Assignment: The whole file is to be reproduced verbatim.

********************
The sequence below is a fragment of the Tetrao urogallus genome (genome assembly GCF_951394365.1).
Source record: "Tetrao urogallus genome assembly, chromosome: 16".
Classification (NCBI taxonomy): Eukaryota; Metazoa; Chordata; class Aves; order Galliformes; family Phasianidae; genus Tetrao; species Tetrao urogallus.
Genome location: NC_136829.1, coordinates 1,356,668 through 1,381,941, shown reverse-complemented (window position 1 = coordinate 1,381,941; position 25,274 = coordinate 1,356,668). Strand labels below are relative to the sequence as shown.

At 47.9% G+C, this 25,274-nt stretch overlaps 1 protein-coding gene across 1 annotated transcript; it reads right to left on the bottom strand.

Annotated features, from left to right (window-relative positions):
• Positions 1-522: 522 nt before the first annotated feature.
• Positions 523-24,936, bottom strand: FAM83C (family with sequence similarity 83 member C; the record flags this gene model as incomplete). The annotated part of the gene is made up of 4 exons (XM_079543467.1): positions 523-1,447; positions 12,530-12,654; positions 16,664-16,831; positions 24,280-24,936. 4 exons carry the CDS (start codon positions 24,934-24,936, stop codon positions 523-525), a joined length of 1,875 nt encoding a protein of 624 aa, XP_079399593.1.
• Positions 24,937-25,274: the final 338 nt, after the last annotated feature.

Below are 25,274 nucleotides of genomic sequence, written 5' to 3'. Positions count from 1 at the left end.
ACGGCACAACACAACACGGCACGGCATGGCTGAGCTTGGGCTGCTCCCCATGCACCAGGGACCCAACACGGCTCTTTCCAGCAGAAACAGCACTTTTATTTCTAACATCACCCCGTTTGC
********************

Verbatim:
The sequence below is a fragment of the Tetrao urogallus genome (genome assembly GCF_951394365.1).
Source record: "Tetrao urogallus genome assembly, chromosome: 16".
Classification (NCBI taxonomy): Eukaryota; Metazoa; Chordata; class Aves; order Galliformes; family Phasianidae; genus Tetrao; species Tetrao urogallus.
Genome location: NC_136829.1, coordinates 1,356,668 through 1,381,941, shown reverse-complemented (window position 1 = coordinate 1,381,941; position 25,274 = coordinate 1,356,668). Strand labels below are relative to the sequence as shown.

At 47.9% G+C, this 25,274-nt stretch overlaps 1 protein-coding gene across 1 annotated transcript; it reads right to left on the bottom strand.

Annotated features, from left to right (window-relative positions):
• Positions 1-522: 522 nt before the first annotated feature.
• Positions 523-24,936, bottom strand: FAM83C (family with sequence similarity 83 member C; the record flags this gene model as incomplete). The annotated part of the gene is made up of 4 exons (XM_079543467.1): positions 523-1,447; positions 12,530-12,654; positions 16,664-16,831; positions 24,280-24,936. 4 exons carry the CDS (start codon positions 24,934-24,936, stop codon positions 523-525), a joined length of 1,875 nt encoding a protein of 624 aa, XP_079399593.1.
• Positions 24,937-25,274: the final 338 nt, after the last annotated feature.

Below are 25,274 nucleotides of genomic sequence, written 5' to 3'. Positions count from 1 at the left end.
ACGGCACAACACAACACGGCACGGCATGGCTGAGCTTGGGCTGCTCCCCATGCACCAGGGACCCAACACGGCTCTTTCCAGCAGAAACAGCACTTTTATTTCTAACATCACCCCGTTTGC